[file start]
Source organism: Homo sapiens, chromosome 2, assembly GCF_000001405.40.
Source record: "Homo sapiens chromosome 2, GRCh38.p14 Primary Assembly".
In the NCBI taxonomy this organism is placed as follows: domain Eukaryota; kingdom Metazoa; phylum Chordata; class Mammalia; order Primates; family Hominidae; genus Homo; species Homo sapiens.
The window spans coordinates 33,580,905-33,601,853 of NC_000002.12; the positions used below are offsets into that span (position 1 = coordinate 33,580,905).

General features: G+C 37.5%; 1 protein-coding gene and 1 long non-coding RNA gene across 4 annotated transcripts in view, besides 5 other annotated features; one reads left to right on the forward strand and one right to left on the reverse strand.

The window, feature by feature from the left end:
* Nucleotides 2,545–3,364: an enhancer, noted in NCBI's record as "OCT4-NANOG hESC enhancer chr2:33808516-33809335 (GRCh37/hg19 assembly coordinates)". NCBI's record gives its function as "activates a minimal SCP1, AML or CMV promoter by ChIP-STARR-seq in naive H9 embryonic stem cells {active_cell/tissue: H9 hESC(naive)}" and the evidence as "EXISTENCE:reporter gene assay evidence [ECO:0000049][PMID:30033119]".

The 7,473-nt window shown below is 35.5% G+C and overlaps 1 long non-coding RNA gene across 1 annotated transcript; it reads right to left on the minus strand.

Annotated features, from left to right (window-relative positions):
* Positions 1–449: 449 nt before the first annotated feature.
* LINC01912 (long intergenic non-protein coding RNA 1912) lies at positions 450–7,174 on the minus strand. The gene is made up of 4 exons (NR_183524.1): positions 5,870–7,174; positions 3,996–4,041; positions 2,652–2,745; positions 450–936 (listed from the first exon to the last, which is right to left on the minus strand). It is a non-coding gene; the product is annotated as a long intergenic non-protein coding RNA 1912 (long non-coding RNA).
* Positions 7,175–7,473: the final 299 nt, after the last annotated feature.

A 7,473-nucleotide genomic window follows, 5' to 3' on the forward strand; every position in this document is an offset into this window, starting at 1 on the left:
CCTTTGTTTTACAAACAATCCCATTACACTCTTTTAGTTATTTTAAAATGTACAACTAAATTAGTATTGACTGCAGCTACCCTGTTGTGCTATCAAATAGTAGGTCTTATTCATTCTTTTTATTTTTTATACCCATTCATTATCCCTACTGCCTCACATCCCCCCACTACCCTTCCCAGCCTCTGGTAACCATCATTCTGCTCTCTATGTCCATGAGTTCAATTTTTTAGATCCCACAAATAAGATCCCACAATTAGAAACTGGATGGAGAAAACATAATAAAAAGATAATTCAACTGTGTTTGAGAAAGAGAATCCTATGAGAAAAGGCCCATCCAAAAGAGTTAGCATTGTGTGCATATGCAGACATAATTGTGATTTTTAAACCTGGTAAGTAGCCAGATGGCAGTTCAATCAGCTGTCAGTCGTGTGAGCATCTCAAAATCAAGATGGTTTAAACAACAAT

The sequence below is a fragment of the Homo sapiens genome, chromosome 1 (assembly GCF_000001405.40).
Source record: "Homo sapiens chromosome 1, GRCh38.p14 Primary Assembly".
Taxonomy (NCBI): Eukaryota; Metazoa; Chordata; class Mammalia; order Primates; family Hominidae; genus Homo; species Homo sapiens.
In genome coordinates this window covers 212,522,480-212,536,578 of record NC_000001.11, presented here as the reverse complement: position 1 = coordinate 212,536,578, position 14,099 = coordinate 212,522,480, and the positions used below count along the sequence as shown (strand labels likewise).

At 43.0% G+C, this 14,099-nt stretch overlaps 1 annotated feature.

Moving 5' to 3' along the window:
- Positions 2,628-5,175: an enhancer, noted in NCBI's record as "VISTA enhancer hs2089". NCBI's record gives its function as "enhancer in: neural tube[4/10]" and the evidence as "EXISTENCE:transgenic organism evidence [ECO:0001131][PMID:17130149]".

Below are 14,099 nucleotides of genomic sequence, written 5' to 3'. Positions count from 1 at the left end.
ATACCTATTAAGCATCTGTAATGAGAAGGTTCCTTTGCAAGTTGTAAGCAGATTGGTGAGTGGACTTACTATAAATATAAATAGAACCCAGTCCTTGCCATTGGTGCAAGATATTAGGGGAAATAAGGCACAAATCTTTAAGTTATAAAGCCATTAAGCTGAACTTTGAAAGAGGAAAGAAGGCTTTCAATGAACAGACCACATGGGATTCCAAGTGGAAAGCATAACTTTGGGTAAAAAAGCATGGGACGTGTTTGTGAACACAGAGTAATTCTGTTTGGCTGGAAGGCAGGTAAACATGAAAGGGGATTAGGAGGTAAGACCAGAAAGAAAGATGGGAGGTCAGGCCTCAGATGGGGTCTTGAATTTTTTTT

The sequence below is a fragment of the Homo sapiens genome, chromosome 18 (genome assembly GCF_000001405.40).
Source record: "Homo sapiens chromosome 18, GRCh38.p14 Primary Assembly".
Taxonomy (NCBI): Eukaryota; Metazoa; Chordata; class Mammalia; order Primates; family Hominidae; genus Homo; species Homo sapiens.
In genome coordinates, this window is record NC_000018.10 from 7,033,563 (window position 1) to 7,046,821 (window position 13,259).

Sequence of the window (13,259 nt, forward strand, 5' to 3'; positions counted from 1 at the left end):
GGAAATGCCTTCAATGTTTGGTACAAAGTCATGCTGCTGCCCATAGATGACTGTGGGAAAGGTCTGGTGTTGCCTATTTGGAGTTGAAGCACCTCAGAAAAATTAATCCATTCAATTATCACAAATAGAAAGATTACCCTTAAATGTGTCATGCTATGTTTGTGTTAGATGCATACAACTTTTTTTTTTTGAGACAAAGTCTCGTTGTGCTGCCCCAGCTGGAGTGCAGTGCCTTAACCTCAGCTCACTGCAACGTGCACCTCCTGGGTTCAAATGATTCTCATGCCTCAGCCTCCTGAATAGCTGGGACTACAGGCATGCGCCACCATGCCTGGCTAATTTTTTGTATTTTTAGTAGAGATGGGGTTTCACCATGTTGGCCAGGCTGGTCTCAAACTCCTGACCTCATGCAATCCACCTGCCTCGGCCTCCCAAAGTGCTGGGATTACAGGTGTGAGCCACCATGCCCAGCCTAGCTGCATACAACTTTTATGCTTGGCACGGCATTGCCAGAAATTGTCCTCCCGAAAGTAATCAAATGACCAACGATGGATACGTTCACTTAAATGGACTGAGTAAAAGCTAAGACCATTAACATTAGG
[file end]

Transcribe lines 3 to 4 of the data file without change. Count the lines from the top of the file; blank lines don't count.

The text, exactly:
In the NCBI taxonomy this organism is placed as follows: domain Eukaryota; kingdom Metazoa; phylum Chordata; class Mammalia; order Primates; family Hominidae; genus Homo; species Homo sapiens.
The window spans coordinates 33,580,905-33,601,853 of NC_000002.12; the positions used below are offsets into that span (position 1 = coordinate 33,580,905).